If that recording was inaccurate as she said, then she wouldn’t be so angry. Not only did she admit that the recording was real, it made her angry. Her objection to it is the recording’s greatest notoriety. But, Confucian Beijing-minded Chinese don’t understand that evidence speaks louder than spin. They only bake the cake they’ll have to lay in.

Withdrawing the bill will be seen by many as an attempt to counter evidence that Beijing interferes regularly, violating the Basic Law and the Sino-British Joint Declaration of 1984. But, the evidence remains, and there are greater grievances.

Lam’s speech fails to address the protests’ demand for her resignation, which is the very subject of the leaked recording, which came just before her sudden withdrawal of the bill. The protestors insist on her resignation and will continue to. When she said that she never considered resigning, she further incriminated herself by proving that Hong Kong does not have its required universal suffrage and that she is part of the reason why.

Some will stop protesting, but those who continue will do so with more veracity. Apart from withdrawing the bill, everything in Lam’s video ignores and insults the protest demands, essentially telling the people what they ought to want.

Telling people what they should want is widely accepted in Confucian society. But, it mixes with the West like water with oil. Lam wants to investigate to find out why Hong Kong rejected what are essentially Confucian values. But, there is no disturbance or interference or social trend to investigate. The conflict arose because the Confucian minds controlling Hong Kong, namely Lam and Beijing, are incapable of recognizing that Hong Kong already was Westernized. The question now is whether William Wallace can defeat Mao Tse-Tung.

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Encore of Revival: America, September 9, 2019

British Parliament is essentially attempting to filibuster the Brexit referendum. PM Boris Johnson has been ordered by Parliament to agree with whatever decision comes from the EU—in which Johnson gets a vote and a veto. Maybe British Parliament should have gone on to instruct France not to veto an extension. The problem with this law is how non-specific it is, which is typical of posturing. Perhaps that’s the best way for Johnson to legally “interpret” it. Johnson’s main goal is to get a Brexit deal, which he believes will only be best if real fear of real failure is allowable. But, that’s up to the British, so the rest of the would should grab a popcorn, not tell others what to do, and see how the theatrics end.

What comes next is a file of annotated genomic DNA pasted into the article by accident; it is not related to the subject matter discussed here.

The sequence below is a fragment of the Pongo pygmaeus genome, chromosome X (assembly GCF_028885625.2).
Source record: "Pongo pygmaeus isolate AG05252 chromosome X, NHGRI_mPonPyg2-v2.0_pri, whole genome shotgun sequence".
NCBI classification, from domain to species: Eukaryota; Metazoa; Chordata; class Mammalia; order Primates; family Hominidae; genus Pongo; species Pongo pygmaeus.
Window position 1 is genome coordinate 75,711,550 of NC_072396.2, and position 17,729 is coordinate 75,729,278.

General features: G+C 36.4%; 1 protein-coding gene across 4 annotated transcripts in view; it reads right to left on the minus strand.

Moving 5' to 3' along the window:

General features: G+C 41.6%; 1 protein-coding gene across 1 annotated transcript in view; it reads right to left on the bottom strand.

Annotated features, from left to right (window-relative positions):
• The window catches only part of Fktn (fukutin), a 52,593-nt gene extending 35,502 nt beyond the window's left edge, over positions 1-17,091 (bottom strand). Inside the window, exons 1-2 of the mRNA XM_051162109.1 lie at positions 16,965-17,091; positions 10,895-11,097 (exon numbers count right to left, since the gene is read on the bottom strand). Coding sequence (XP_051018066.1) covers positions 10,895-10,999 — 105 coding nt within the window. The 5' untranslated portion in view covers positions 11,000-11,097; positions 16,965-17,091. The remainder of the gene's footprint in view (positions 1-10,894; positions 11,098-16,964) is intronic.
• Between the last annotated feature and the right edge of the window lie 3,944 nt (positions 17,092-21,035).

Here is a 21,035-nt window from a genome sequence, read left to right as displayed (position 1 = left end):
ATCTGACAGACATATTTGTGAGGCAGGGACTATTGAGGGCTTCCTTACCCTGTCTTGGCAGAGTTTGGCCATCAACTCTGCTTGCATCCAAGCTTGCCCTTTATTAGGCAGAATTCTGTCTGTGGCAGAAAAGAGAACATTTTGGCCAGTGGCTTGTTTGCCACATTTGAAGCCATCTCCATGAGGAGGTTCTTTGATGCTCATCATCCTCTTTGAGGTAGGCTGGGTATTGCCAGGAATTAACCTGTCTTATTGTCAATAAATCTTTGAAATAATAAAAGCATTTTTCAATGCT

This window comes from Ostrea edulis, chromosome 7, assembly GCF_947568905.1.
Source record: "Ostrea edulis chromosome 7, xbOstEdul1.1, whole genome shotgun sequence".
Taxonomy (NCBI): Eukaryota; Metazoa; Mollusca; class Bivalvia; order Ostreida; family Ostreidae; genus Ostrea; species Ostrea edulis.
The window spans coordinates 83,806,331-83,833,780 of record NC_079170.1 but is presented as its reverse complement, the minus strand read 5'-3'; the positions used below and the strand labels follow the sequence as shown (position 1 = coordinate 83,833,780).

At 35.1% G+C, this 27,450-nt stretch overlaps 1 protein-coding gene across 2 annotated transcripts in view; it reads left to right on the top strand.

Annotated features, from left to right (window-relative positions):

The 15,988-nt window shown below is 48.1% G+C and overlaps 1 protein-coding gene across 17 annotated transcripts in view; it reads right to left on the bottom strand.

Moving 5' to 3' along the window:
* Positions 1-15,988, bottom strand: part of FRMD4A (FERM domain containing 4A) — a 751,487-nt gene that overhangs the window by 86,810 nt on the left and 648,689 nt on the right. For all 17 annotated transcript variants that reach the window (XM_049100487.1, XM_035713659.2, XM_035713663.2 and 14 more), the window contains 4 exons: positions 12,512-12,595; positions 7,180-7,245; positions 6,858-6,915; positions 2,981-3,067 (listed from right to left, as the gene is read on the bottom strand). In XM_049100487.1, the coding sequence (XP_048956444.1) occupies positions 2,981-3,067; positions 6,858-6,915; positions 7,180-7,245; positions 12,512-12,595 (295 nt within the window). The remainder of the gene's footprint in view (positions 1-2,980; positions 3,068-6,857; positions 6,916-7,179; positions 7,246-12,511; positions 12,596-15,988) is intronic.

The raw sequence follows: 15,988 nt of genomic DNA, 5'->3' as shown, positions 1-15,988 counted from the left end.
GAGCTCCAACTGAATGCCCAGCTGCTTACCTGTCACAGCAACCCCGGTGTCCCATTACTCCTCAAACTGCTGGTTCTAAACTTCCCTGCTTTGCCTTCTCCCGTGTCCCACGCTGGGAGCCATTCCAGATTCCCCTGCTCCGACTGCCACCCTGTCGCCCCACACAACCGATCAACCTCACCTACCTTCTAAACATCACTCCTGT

Why is America arguing about weather? Sabotage. Someone at NOAA gave the president a ridiculous forecast, that a hurricane would plow through a wall of heat and high pressure, which doesn’t happen. Of course Dorian would turn right. But, someone advised him otherwise.

The president, who is not a meteorologist, then Tweeted caution and concern for Alabama, because someone at NOAA so advised, when everyone else at NOAA knew better. This is the work of someone trying to undermine the president. He’s fired people who were wrong in the past, he should also fire the advisor who made the prediction that was as wrong as it was ridiculous.

The economy is doing well, contrary to the best efforts of the bank. Don’t blame Trump for the Chinese trade war prices; blame the companies. Over 80% of our clothing and over half of our shoes are made in China. Whatever happened to cause that, Trump is fixing it. If we don’t like the road of all things made in China, then don’t do it again, and don’t blame the cleaning lady.

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Cadence of Conflict: Asia, September 2, 2019

Reuters broke the story. According to unnamed sources, Beijing refused to let Hong Kong’s government grant free elections, withdraw the extradition bill, and crackdown on police brutality. If this report can be proven in court, a case could be made that Hong Kong is no longer under China’s governance, already. Of course, China would never recognize such a ruling and a military conflict between China and the West would quickly ensue.

The West has slowly been inching forward in support of Western freedoms everywhere the West resides, including Hong Kong, and China has been ill prepared. Had Beijing anticipated the status quo, preventative measures would have been taken long ago. But, China doesn’t understand the West, just as Beijing can’t understand Westernized Hong Kong. So, “suspicion” is the emotional response to expect.

Well past the 79-day record of continued protests from the Umbrella Movement in 2014, the extradition protests are in their 13th week.